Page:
Add to this the tensions around its colonial past, institutional motivations, reputational concerns and embattled regulatory landscapes and it is clear that the starting point is not prescription but principles:
- Develop a flexible mode of delivery, capable of widening access to quality international education, and offer a more sustainable alternative than international student mobility.
- Recognise its increasing strategic importance for providers as well as sending and receiving countries’ agendas in supporting internationalization and growth.
- Focus on quality not quantity as risks are amplified when providers merely pay lip service to the training, skills, and quality assurance needs of host countries and stakeholders
We are determined to avoid a “How to TNE” Handbook, rather we expand on the good practice in core functions we detailed in Article 3. We distill out the generalisable, but it is up to you to determine the specifics – this is art as much as science.
Purposeful partner selection and clarity on market need
Diving into a market because its large (such as India or China) is a recipe for disaster – appreciate the importance of market segmentation and that students who travel abroad for their degree have different motivations to those preferring TNE, and decision criteria vary across the multiplicity of dimensions below this top level choice.
“You must understand the education system you seek to operate in”
You must understand the education system you seek to operate in – along with local needs and requirements. In some markets students may be most concerned about institutional prestige (of host and/or overseas partner); in others it is total program cost or time to completion, professional accreditation, the teaching and learning approach, or links to employers.
Models that work well in one part of a region or country may not work elsewhere. These characteristics must align with institutional strategies of the partners. Pick a partner who is strong operationally and financially, is well regarded by regulators and embedded in local social and economic communities and so knows the marketplace, as well as being prepared to jointly undertake market research to properly define addressable markets.
Effective communication and managing the partnership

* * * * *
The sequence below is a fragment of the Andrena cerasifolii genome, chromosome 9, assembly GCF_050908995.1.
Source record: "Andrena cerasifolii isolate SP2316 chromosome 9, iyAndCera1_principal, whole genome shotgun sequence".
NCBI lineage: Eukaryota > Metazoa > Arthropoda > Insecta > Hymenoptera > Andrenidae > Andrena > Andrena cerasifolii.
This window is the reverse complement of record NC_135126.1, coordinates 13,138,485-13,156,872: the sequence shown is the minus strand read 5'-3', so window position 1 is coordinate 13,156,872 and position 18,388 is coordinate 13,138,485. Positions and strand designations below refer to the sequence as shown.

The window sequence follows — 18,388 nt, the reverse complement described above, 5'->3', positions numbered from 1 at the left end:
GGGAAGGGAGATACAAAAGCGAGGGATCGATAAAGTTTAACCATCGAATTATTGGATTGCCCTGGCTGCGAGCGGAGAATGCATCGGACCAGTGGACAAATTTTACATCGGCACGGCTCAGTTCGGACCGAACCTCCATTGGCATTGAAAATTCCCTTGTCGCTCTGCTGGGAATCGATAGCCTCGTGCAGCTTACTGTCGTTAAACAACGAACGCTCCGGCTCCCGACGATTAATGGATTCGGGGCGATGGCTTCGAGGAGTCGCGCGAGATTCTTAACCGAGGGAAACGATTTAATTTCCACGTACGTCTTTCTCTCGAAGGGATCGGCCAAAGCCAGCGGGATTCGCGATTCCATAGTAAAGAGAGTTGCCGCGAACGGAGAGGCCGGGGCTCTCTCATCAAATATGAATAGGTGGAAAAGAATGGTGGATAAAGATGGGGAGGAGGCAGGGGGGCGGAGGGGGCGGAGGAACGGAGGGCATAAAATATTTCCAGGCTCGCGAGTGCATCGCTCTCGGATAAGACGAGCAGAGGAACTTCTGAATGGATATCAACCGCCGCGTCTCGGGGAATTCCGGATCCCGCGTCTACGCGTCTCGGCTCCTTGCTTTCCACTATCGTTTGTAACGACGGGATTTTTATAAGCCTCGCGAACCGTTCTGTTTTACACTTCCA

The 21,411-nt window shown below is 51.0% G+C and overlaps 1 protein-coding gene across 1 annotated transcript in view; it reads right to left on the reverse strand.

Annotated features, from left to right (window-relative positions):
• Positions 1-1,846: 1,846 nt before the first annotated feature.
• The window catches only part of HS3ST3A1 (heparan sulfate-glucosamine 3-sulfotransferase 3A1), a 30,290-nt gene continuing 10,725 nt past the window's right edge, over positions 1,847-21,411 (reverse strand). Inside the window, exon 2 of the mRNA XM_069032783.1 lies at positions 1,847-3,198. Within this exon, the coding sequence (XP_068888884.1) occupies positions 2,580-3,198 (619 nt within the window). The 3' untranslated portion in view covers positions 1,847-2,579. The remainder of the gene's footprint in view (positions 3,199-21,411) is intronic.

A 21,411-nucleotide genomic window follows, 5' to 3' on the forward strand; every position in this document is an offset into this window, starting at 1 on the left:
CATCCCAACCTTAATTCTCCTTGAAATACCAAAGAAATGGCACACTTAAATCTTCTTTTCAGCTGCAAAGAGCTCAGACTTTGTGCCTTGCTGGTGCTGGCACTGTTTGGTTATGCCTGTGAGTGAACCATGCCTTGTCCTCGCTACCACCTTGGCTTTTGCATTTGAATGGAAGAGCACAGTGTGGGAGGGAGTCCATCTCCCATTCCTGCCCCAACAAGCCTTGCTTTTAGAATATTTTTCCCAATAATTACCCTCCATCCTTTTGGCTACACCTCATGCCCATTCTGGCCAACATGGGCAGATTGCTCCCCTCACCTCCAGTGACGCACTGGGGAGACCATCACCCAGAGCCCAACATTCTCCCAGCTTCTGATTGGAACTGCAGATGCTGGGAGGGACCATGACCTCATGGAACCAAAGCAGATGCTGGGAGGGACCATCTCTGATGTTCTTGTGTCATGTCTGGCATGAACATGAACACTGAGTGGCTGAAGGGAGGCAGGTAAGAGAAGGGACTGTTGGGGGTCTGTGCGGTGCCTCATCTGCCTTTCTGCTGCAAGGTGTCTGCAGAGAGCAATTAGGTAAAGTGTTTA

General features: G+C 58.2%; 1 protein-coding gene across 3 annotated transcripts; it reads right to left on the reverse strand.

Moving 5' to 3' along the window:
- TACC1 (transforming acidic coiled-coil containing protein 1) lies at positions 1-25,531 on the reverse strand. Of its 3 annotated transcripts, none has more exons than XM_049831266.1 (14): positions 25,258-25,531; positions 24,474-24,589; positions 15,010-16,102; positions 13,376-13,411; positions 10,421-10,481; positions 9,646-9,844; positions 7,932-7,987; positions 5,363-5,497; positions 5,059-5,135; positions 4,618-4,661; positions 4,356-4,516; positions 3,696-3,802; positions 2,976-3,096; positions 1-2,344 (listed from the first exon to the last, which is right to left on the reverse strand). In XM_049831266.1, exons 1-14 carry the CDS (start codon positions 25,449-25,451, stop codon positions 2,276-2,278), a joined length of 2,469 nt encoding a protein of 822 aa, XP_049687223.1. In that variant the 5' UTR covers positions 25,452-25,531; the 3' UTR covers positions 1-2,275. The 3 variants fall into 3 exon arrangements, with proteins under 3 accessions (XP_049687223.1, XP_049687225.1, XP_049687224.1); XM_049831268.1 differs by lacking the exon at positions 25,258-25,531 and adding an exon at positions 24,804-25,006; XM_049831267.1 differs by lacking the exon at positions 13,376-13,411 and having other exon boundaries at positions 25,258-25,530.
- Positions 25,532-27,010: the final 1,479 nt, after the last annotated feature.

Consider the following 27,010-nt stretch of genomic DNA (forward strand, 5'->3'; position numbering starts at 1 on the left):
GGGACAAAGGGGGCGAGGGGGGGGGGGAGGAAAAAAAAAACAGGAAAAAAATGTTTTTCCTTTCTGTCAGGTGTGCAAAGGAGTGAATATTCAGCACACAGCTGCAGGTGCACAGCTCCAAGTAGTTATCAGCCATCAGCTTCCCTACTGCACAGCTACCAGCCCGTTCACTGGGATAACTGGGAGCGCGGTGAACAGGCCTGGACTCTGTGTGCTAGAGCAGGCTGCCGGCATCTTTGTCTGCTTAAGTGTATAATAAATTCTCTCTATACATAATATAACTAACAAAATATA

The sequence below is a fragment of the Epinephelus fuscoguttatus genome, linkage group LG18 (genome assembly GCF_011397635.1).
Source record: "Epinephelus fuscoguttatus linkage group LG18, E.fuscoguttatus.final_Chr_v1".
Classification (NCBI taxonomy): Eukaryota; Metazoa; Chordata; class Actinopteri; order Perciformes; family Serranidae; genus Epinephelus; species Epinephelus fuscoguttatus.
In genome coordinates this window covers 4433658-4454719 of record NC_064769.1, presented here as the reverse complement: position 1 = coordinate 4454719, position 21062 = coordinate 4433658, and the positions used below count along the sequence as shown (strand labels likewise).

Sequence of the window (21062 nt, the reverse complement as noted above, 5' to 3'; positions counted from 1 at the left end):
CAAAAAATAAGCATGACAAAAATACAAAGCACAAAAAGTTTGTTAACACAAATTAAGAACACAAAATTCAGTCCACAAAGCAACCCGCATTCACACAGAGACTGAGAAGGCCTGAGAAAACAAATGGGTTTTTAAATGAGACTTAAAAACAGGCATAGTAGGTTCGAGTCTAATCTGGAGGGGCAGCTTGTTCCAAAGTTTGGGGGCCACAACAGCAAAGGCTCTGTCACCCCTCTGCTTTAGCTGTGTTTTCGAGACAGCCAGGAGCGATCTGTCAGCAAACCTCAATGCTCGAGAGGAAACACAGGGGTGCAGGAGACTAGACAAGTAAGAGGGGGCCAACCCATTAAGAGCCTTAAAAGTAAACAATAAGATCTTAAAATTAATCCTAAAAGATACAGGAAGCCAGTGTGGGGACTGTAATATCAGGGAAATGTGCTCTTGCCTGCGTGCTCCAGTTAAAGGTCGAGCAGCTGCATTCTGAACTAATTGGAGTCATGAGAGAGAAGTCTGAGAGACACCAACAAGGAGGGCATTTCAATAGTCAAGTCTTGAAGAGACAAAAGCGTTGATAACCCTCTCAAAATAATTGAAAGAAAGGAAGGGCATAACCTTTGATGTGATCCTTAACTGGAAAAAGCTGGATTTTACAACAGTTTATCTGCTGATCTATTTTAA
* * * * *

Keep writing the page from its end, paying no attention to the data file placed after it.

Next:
Care is needed to ensure that partners deliver on their promises to each other, and that effective and regular communication is established from the onset to bridge cultural differences and address geographical remoteness.
Success requires building a common understanding of the nature and strategic direction of the TNE operation, and regularly re-evaluating whether the programs’ goals and commitments are aligned. You must take time to get to know one another, and each others cultural and regulatory context – be open about “red-lines” but accommodating when there is room for discretion – the high of a signing ceremony may quickly give way to the low of chaotic implementation if you do not.
Appropriate governance – academic and operational – arrangements are crucial and should clearly set out the locus of responsibility at different levels and ensure clear lines to ultimate oversight by the delegated and competent decision making bodies of partner institutions.
Investment in institutional expertise
Lets be clear – the “E” in TNE does not stand for Easy; developing and managing successful TNE operations requires a wide range of specialist skills and deep understanding of complex issues including legal, financial, and regulatory, as well as of different academic, technological, and cultural contexts.
“The “E” in TNE does not stand for Easy”
Institutions who are serious about developing TNE must be ready to invest their best and most valuable resources and create a risk-management framework that provides meaningful tools to respond to challenges.
Dedicated partnership managers who understand the nature of the academic process are essential, and it is preferable if they can speak local languages, and they should be having regular check-ins with students, faculty and administrative staff.